Lord Howe island, NSW
THE federal government's high speed broadband network could help stem the exodus of young people from struggling island communities, Australia's first forum on small islands will be told.
Professor Mal Bryce, from Curtin University, a specialist in assisting communities to harness new technology, said islands now had two years to prepare for when the National Broadband Networks' satellites were in orbit in 2015.
Speaking ahead of the forum, which starts tomorrow on Lord Howe Island, he said: ''There will always be a tendency for young people to be attracted to the bright lights but this technology can stem that tide. You won't have to go to universities to access knowledge.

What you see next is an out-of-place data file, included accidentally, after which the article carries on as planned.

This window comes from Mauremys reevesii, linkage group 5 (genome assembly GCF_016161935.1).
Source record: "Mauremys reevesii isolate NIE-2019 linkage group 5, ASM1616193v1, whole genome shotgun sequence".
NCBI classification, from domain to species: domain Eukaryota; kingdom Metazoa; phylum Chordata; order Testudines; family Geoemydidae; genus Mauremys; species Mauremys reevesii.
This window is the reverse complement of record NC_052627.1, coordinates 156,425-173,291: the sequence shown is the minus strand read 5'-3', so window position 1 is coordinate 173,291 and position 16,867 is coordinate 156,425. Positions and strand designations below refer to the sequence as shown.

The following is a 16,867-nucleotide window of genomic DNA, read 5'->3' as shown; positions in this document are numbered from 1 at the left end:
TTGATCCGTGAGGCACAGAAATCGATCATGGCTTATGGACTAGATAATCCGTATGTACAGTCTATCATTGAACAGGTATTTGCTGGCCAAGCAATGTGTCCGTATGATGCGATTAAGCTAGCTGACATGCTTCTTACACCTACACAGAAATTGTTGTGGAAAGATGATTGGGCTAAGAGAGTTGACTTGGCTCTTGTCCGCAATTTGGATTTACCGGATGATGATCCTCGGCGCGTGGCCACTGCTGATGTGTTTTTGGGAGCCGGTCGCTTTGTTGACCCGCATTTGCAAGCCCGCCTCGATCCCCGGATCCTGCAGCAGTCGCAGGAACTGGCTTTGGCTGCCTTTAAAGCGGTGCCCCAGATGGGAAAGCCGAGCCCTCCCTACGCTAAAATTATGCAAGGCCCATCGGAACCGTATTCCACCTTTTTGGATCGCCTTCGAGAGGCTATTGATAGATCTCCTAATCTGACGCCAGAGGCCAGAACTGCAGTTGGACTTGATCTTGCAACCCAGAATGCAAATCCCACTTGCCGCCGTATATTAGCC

''I have no doubt it will help stem the tide. It [NBN] gives small communities the means of survival. Two years between now and when the satellite is up there is time to work out how to harness the power and what sort of skills need to be developed on these islands.''
The five-day forum, organised by the Lord Howe Island Board, brings together community leaders and industry to discuss the challenges and opportunities for the islands. The board's chief executive, Stephen Wills, said: ''This is the ideal opportunity for us to draw on insight from industry specialists and other similar communities, from both here and abroad."
Jayne Bates, the mayor of Kangaroo Island, the third largest island in Australia, who will attend the forum, said the island had endured ''decades of neglect'' and it was time to thrive.
''We are trying to solve problems of access, infrastructure and power,'' she said. ''While we have electricity we haven't any capacity to grow. The basic principles of growth are missing so it is very hard for us to be sustainable without this basic provision.''